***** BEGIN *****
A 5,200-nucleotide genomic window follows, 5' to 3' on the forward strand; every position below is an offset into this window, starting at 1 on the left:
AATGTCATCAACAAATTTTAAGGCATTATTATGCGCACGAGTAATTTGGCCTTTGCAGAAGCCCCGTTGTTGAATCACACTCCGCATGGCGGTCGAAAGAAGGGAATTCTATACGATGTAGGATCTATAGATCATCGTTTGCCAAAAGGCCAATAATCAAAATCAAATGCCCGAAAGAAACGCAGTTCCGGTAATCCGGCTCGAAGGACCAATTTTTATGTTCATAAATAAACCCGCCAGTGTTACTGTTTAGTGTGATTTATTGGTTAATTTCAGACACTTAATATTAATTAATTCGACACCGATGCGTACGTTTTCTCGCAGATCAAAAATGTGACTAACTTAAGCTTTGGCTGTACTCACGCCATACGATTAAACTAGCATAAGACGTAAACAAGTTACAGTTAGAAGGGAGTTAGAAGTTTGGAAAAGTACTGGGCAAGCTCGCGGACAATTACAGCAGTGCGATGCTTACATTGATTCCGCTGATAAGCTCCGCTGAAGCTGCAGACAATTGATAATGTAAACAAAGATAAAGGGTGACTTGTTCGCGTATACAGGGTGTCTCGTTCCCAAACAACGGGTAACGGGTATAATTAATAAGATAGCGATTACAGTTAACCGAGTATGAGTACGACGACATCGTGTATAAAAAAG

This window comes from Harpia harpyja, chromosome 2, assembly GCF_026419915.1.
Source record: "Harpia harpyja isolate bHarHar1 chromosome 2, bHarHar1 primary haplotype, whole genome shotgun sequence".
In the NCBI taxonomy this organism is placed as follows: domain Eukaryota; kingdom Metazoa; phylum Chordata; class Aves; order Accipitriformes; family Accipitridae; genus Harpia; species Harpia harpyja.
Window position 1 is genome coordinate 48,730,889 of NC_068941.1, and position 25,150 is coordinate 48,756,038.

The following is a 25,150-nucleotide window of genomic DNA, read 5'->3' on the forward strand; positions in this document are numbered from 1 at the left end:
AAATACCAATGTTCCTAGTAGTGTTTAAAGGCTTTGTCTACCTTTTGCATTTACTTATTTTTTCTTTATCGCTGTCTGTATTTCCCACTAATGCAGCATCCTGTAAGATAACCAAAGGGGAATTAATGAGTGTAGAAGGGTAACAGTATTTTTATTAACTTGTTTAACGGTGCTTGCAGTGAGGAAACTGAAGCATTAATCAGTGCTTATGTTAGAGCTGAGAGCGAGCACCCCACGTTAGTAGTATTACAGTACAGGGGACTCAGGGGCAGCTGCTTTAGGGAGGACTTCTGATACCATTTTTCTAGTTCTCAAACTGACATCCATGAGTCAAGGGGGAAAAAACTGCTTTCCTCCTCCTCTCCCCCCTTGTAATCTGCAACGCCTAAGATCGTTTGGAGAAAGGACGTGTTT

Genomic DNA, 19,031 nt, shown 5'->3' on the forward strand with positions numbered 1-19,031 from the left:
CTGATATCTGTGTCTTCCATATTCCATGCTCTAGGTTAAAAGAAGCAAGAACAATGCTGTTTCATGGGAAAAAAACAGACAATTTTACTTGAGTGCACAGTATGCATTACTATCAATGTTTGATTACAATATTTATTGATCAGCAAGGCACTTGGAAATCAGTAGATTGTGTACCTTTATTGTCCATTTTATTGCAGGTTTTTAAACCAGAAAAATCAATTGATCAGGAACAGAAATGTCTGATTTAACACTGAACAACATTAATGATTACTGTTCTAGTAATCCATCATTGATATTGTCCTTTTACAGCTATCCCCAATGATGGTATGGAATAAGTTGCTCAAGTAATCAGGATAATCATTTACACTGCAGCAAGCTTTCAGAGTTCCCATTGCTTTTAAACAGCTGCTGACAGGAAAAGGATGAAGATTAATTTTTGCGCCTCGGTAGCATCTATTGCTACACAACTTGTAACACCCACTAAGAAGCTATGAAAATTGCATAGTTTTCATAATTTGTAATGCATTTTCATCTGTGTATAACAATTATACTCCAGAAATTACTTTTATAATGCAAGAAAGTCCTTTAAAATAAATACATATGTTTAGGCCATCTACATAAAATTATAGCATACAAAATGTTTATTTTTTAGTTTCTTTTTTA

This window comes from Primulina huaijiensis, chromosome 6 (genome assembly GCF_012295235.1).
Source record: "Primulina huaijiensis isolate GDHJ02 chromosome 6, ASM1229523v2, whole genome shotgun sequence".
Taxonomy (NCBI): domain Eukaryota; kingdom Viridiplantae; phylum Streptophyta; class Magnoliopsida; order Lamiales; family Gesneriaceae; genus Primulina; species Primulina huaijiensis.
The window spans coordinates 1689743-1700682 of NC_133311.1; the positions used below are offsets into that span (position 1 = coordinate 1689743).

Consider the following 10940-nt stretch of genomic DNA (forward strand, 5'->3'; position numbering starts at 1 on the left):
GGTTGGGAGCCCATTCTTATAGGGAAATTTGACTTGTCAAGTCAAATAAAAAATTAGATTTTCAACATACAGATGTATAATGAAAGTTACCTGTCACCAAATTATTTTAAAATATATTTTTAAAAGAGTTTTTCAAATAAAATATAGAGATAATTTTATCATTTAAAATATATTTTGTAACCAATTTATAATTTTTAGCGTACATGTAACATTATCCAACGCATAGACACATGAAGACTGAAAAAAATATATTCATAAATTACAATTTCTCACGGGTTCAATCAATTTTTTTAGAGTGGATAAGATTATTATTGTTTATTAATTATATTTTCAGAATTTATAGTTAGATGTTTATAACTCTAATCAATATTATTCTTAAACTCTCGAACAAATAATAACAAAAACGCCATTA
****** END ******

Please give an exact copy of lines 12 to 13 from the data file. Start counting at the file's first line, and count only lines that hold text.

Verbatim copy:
Source record: "Primulina huaijiensis isolate GDHJ02 chromosome 6, ASM1229523v2, whole genome shotgun sequence".
Taxonomy (NCBI): domain Eukaryota; kingdom Viridiplantae; phylum Streptophyta; class Magnoliopsida; order Lamiales; family Gesneriaceae; genus Primulina; species Primulina huaijiensis.